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Hitless Wonder: Davis Might Be MLB’s Worst Hitter Ever

No team was more excited than the Baltimore Orioles when they re-signed first baseman Chris Davis to a $161 million contract in January 2016.

The Orioles worked hard to hammer out the deal with Davis’ agent, Scott Boras. And there was concern it might not happen until Orioles owner Peter Angelos cleared the path to the richest package ever offered a player in franchise history.

Prior to the deal, Davis led the American League in home runs in two of the last three seasons, clubbing 126 over that time. He hit 53 homers in 2013, 47 in 2015 and 38 in 2016. The Orioles had their power hitter, the fulcrum of future lineups over the next seven years.

Or so they thought.

BALTIMORE, MARYLAND - APRIL 06: The batting average of Chris Davis #19 of the Baltimore Orioles #19 is shown on the scoreboard during the Orioles and New York Yankees game at Oriole Park at Camden Yards on April 06, 2019 in Baltimore, Maryland. (Photo by Rob Carr/Getty Images)

Photo by Rob Carr/Getty Images

There is a reason teams hold their breath after signing players to long-term, multi-million dollar deals. And Davis is now, perhaps forever, the unproductive symbol of how poorly things can turn out.

On Sunday in Baltimore against the New York Yankees, on a day the Yankees pounded out seven home runs and 15 runs, Davis was hitless in four at-bats with two strikeouts.

That extended his hitless streak to 44 consecutive at-bats dating to the end of the 2018 season when he doubled off James Shields of the Chicago White Sox on Sept. 14.

And that places him within range of the Major League record for ineptitude.

When the Orioles open their four-game series against the Oakland A’s on Monday at Camden Yards, the attention of MLB will be entirely on Davis – if he plays. He is two at-bats shy of the record for consecutive hitless at-bats by a position play set by infielder Eugenio Velez with the San Francisco Giants and Los Angeles Dodgers in his last 46 plate appearances in 2011.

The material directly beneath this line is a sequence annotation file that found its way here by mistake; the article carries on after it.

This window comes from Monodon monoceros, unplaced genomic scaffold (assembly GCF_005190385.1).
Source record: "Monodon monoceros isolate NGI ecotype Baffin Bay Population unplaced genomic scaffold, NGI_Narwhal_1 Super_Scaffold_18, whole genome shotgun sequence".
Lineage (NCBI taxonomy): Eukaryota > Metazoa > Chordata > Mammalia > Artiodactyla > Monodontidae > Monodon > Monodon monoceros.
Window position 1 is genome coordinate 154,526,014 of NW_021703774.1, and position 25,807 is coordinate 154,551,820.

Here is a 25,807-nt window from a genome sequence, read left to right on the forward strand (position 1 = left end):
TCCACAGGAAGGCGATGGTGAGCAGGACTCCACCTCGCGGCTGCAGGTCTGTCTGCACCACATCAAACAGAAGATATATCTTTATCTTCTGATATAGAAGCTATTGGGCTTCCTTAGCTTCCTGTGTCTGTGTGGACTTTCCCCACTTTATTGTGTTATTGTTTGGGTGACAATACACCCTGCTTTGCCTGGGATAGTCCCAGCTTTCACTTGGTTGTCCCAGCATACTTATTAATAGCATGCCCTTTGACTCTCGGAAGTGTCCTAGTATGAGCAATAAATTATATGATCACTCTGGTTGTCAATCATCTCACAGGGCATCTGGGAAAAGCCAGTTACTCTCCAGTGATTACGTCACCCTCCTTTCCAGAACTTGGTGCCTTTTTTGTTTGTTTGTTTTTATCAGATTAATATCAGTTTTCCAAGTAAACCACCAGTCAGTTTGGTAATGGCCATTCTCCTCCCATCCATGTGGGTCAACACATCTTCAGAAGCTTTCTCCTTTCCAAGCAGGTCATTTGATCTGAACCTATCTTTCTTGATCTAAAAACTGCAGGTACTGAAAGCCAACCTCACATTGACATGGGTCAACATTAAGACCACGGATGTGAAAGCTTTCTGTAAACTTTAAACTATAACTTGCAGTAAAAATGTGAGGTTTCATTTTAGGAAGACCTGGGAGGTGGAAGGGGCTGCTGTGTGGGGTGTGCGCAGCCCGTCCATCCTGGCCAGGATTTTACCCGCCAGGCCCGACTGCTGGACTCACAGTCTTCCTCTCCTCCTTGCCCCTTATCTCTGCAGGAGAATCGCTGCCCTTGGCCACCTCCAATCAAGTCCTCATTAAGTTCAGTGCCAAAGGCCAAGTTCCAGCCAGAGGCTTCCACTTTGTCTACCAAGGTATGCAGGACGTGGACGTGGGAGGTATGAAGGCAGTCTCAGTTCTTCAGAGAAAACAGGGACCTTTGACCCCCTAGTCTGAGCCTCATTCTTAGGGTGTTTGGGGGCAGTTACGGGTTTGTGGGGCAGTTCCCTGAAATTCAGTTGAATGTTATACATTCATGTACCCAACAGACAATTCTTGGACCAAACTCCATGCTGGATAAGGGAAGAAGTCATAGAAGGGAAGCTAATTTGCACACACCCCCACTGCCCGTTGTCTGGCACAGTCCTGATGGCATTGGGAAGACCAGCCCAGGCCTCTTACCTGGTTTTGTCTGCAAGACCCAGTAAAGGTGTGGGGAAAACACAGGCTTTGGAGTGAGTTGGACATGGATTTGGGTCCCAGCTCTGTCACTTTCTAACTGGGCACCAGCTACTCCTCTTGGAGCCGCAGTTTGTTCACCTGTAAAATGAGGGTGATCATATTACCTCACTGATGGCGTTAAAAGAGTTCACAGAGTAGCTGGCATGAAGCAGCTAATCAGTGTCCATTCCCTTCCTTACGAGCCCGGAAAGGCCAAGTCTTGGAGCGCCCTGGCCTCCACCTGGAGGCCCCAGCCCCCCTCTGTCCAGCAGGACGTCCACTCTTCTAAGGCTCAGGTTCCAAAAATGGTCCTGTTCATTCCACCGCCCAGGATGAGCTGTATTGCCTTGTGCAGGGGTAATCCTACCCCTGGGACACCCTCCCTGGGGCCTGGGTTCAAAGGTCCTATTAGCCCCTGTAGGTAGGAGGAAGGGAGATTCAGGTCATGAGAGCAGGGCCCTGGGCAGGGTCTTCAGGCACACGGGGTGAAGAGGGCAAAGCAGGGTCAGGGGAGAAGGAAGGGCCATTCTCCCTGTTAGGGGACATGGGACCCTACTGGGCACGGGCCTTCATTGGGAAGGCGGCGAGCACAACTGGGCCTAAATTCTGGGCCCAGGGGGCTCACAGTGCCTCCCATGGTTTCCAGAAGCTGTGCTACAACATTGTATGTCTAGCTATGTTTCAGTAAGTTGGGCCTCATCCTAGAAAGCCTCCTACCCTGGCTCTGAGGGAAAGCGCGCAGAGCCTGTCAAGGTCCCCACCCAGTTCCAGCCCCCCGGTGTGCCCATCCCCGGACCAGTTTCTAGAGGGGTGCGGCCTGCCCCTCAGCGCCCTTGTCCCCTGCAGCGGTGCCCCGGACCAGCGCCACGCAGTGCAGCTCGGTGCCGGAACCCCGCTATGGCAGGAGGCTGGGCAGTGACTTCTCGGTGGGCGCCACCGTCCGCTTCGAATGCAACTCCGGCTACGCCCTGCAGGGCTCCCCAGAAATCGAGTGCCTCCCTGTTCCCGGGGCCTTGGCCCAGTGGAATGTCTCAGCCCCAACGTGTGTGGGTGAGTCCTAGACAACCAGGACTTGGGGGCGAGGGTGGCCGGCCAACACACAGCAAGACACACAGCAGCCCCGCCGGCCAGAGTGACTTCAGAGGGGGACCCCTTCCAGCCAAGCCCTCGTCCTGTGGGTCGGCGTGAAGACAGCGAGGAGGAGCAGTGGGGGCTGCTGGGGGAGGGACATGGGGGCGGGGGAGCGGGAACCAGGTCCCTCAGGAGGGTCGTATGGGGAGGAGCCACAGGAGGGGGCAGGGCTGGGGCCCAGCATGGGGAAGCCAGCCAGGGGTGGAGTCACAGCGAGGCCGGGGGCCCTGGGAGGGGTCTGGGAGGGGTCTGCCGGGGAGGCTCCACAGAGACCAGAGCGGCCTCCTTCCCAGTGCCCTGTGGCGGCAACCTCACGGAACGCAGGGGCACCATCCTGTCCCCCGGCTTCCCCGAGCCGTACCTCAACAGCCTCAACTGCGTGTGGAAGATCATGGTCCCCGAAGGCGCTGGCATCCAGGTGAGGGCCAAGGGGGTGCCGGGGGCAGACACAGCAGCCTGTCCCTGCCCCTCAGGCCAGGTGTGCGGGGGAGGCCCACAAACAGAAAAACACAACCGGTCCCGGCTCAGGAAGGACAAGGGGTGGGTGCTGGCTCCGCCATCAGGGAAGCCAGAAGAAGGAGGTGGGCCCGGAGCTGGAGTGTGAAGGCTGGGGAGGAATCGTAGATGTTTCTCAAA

Four other players – Bill Bergen of the Pittsburgh Pirates (1909), Dave Campbell of the San Diego Padres and St. Louis Cardinals (1973) and Craig Counsell of the  Milwaukee Brewers (2011) previously went 0-for-45.

Davis was just 29 years old when he signed the deal, primetime for baseball players. The Orioles figured his best years were to come and thought nothing about wrapping him up until he was 36.

Look at this deal: Davis gets $17 million annually through 2022 and he has a partial no-trade clause. Then from 2023 to 2032 he will receive deferred payments of $3.5 million annually. From 2033 to 2037, the Orioles must give Davis $1.4 million a year. That’s $42 million after his original deal ends.

This isn’t just an albatross, it’s the weight of a herd of elephants breaking the team’s back. In every way, the Davis deal is the worst ever in the free agent era.

Davis is 0-for-23 this season with 13 strikeouts. And strikeouts are not new to him. In 2018, he whiffed in 192 of his 522 plate appearances. And even while he was hitting all those homers, he was leading the Majors with 208 strikeouts in 2015 and 219 in 2016.

He looks absolutely helpless at the plate, his inability to make contact weighing down the young lineup the Orioles are using in their effort to rebuild. Since he signed the deal he is hitting .199 with an on-base percentage of .296.

Davis’ inability to hit has put a lot of pressure on Orioles rookie manager Brandon Hyde, already dealing with the reality his club will lose at least 100 games. What does Hyde do?

The front office and field staff of the Orioles had nothing to do with the Davis contract. They have no emotional ties to him or a real obligation to play him, certainly if that means holding back a young prospect at first base or at designated hitter.

There really is nothing the Orioles can do. Davis is not tradeable and they can not expect him to be so consumed with guilt he refuses to accept whatever money remains on his deal. But that would be cool, wouldn’t it.

The Orioles can play him, sit him or just release him.

“I hope that he feels like he’s making progress,” said Hyde. “He took a couple decent passes on those fly balls [on Sunday]. It just didn’t happen.”

In 2018, Davis hit .168 last year, the worst batting average in the Major Leagues since 1900 for a player with enough at-bats to qualify for the batting title. He hit 16 home runs, 49 RBIs with a .539 OPS. He has not hit a homer since Aug. 24, 2018 and has not homered on the road since July 20, 2018.

“I understand the frustration,” Davis said after Thursday’s home opener. “Nobody’s more frustrated than I am, especially a day like today, the kind of game that we were having. It was a frustrating day for me personally and the team collectively. But you’ve got to move on.”